7 Healing Herbs to Grow in Your Garden

If you’re cultivating edible plants this summer, you might also like to add some medicinal herbs in amongst your vegetables. Having the ingredients at hand to treat minor health issues is of the utmost importance when it comes to self sufficiency, and these plants tend to pull double duty as pollinator attractors to your garden as well.

Calendula

Calendula

The bright, sunny heads of calendula flowers are well known to most people, but few realise just how healing Calendula officinalis really is. Most people just grow these marigolds as decorative plants, but they’re actually invaluable as a medicinal herb. Calendula-infused oil or salve is ideal for burns and various skin irritations like rashes, cuts, scrapes, and insect bites/stings.

Echinacea

Echinacea

I prefer Echinacea purpurea to angustifolia because the former can be taken once illness has set it, whereas the latter is better as a preventative. Wild patches of echinacea have been over-harvested by people, so planting your own is preferable to wildcrafting it. As an added bonus, it attracts pollinators like bees and butterflies like you wouldn’t believe.

Milk-thistle

Milk Thistle

Milk thistle seed powder is excellent for cleansing the liver, kidneys, and gallbladder, and is exceptionally effective at treating gallstones and kidney stones. The powder can be taken in tincture or decoction form, or can even be added to smoothies, but it takes a lot of seeds to make even a small amount of powder: although you can gather the seed heads in autumn after they’ve dried out and stopped flowering, it might be better to purchase the powder or extract from a retailer instead.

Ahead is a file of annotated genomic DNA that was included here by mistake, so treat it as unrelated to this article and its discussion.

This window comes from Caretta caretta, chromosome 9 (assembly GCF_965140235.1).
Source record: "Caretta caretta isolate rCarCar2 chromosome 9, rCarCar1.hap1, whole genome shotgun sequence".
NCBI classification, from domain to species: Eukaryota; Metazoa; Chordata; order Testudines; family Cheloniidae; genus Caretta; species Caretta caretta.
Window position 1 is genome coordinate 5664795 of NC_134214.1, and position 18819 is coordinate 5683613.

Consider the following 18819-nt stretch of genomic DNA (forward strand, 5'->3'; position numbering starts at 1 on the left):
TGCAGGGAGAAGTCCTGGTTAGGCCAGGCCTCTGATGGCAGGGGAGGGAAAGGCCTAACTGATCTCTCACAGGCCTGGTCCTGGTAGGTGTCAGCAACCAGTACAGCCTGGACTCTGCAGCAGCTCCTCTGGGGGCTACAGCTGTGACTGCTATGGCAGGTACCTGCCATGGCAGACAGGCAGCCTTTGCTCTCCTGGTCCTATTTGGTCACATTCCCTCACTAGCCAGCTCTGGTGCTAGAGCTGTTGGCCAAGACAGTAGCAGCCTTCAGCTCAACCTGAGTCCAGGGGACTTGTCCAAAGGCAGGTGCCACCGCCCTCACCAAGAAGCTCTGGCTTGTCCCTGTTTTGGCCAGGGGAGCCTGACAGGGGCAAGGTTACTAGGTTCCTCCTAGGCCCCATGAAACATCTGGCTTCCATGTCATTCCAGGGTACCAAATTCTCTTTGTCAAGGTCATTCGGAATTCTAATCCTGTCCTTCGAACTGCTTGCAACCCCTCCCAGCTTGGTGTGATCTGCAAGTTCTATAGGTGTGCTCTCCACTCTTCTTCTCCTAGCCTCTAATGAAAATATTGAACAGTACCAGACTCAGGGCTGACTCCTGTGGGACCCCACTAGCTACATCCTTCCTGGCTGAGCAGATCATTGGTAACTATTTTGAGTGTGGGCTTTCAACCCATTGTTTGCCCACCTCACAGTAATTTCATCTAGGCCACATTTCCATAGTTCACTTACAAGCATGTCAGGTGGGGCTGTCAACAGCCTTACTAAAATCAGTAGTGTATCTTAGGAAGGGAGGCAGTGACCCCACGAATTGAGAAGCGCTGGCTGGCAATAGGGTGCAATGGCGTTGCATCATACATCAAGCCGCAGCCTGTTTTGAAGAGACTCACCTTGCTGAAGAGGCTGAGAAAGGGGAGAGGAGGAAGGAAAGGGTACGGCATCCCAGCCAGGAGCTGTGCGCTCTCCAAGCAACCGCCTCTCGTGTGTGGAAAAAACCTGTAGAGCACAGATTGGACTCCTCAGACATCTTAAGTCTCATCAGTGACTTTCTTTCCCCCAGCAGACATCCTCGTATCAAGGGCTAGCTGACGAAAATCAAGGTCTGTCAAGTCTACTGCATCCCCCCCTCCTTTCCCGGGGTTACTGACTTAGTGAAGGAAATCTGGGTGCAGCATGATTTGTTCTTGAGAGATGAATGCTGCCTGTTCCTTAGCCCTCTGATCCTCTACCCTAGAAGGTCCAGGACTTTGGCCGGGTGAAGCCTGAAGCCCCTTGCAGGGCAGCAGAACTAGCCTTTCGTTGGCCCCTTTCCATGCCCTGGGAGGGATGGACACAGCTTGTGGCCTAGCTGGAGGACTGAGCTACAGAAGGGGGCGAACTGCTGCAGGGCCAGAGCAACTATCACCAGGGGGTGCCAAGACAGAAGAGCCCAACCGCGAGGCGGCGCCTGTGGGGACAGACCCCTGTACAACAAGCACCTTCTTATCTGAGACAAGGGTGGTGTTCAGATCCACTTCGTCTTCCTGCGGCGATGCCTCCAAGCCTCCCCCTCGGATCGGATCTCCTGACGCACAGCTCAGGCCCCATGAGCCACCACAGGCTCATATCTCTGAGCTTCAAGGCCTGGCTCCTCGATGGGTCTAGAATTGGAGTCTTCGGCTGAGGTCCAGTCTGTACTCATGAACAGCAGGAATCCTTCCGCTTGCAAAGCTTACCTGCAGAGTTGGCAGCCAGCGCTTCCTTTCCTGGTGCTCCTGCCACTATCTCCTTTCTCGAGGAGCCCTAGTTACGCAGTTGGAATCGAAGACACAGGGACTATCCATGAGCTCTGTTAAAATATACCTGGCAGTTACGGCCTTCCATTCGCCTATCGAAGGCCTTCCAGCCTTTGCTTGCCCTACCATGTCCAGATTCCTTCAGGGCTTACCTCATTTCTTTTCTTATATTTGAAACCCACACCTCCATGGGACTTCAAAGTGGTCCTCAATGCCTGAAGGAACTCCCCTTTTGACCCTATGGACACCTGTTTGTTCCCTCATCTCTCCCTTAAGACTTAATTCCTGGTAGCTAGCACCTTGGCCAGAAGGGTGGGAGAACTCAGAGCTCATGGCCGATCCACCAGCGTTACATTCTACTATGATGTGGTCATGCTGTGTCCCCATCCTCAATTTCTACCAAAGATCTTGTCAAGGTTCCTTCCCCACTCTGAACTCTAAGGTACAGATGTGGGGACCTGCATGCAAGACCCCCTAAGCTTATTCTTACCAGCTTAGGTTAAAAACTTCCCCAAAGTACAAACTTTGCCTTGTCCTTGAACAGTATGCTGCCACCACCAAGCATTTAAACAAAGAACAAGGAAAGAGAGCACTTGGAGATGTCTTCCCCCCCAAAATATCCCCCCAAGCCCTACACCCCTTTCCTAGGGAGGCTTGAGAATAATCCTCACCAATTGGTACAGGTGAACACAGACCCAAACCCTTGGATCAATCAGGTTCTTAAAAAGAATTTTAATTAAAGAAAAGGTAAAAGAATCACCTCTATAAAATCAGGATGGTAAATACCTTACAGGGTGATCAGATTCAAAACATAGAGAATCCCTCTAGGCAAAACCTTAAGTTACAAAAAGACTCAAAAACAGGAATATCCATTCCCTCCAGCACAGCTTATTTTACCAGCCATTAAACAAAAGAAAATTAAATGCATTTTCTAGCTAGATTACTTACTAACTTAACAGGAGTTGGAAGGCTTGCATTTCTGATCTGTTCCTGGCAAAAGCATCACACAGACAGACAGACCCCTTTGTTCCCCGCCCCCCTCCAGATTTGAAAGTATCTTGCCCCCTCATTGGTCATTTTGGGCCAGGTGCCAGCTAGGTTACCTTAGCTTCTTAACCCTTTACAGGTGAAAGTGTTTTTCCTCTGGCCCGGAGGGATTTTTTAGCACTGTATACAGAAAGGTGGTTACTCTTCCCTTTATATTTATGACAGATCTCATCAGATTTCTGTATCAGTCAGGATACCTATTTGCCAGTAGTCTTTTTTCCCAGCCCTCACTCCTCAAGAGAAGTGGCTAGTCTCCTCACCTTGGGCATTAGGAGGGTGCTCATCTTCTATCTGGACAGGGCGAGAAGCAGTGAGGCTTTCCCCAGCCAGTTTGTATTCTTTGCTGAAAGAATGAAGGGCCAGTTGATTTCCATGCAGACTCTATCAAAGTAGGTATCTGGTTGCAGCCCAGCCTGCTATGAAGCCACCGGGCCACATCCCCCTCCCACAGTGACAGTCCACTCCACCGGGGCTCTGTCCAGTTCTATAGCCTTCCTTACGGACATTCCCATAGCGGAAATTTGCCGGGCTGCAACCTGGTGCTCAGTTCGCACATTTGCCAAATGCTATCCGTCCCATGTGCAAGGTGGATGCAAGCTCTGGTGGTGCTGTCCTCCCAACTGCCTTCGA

Mullein

Mullein

Although this grows wild around my area, I’ve also sown patches of it in the sandy areas on the edge of my property. It’s a biennial plant, so it only flowers every other year, but both its leaves and flowers have very healing properties. Steep the flowers in honey to make a potent
A tea made from the leaves is excellent as an expectorant, and brings great relief from wheezing, hacking coughs. Smoking dried mullein leaf can also alleviate asthma, and oil in which the flowers have been steeped is ideal for treating ear infections. The entire plant is anti-inflammatory, and a tincture of the leaves and flowers can bring great relief from joint pain, arthritis, and even lymphatic congestion.

Stinging-nettle

Stinging Nettle

Although it’s difficult to harvest because its hairlike stingy bits hurt like the nine hells if they touch you, this plant’s medicinal properties are well worth the effort. It’s an anti-inflammatory and diuretic, does wonders for urinary issues, can alleviate rheumatoid arthritis and other joint pain, and can ease allergy symptoms. It’s also quite delicious when cooked and used like spinach,

Just suit up, wear heavy gloves when harvesting it, and blanch the plant with boiling water to neutralize the stingers before using it.

Thyme

Thyme